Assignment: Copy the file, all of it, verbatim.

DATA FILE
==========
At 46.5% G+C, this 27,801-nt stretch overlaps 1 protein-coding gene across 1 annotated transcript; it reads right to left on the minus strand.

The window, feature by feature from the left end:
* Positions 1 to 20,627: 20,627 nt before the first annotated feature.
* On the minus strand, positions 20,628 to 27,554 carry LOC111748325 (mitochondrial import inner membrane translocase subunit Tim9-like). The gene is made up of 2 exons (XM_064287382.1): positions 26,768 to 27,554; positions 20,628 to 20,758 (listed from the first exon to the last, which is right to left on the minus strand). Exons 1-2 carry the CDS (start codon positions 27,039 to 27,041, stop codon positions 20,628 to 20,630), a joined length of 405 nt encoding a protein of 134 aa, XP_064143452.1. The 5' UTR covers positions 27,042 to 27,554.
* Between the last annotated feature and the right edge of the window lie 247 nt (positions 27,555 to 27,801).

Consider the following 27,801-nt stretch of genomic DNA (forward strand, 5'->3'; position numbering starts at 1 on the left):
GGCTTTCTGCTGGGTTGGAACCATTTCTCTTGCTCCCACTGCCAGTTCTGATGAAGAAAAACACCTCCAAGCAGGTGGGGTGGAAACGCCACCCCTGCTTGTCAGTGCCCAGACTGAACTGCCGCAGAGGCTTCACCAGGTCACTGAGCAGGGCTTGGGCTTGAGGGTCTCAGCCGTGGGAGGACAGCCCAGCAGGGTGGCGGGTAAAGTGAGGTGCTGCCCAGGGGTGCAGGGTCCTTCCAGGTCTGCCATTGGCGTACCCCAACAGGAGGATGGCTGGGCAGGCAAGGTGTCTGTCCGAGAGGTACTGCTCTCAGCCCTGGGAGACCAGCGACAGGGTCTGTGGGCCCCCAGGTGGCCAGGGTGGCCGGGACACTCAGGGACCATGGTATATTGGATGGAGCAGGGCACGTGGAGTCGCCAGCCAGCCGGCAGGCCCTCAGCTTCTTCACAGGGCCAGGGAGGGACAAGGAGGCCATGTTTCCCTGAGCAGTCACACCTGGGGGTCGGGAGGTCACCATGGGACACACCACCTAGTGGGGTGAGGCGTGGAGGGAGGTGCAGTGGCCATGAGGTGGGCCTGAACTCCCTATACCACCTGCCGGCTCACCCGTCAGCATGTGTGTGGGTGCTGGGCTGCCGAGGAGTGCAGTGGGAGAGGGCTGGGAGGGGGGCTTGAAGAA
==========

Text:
At 46.5% G+C, this 27,801-nt stretch overlaps 1 protein-coding gene across 1 annotated transcript; it reads right to left on the minus strand.

The window, feature by feature from the left end:
* Positions 1 to 20,627: 20,627 nt before the first annotated feature.
* On the minus strand, positions 20,628 to 27,554 carry LOC111748325 (mitochondrial import inner membrane translocase subunit Tim9-like). The gene is made up of 2 exons (XM_064287382.1): positions 26,768 to 27,554; positions 20,628 to 20,758 (listed from the first exon to the last, which is right to left on the minus strand). Exons 1-2 carry the CDS (start codon positions 27,039 to 27,041, stop codon positions 20,628 to 20,630), a joined length of 405 nt encoding a protein of 134 aa, XP_064143452.1. The 5' UTR covers positions 27,042 to 27,554.
* Between the last annotated feature and the right edge of the window lie 247 nt (positions 27,555 to 27,801).

Consider the following 27,801-nt stretch of genomic DNA (forward strand, 5'->3'; position numbering starts at 1 on the left):
GGCTTTCTGCTGGGTTGGAACCATTTCTCTTGCTCCCACTGCCAGTTCTGATGAAGAAAAACACCTCCAAGCAGGTGGGGTGGAAACGCCACCCCTGCTTGTCAGTGCCCAGACTGAACTGCCGCAGAGGCTTCACCAGGTCACTGAGCAGGGCTTGGGCTTGAGGGTCTCAGCCGTGGGAGGACAGCCCAGCAGGGTGGCGGGTAAAGTGAGGTGCTGCCCAGGGGTGCAGGGTCCTTCCAGGTCTGCCATTGGCGTACCCCAACAGGAGGATGGCTGGGCAGGCAAGGTGTCTGTCCGAGAGGTACTGCTCTCAGCCCTGGGAGACCAGCGACAGGGTCTGTGGGCCCCCAGGTGGCCAGGGTGGCCGGGACACTCAGGGACCATGGTATATTGGATGGAGCAGGGCACGTGGAGTCGCCAGCCAGCCGGCAGGCCCTCAGCTTCTTCACAGGGCCAGGGAGGGACAAGGAGGCCATGTTTCCCTGAGCAGTCACACCTGGGGGTCGGGAGGTCACCATGGGACACACCACCTAGTGGGGTGAGGCGTGGAGGGAGGTGCAGTGGCCATGAGGTGGGCCTGAACTCCCTATACCACCTGCCGGCTCACCCGTCAGCATGTGTGTGGGTGCTGGGCTGCCGAGGAGTGCAGTGGGAGAGGGCTGGGAGGGGGGCTTGAAGAA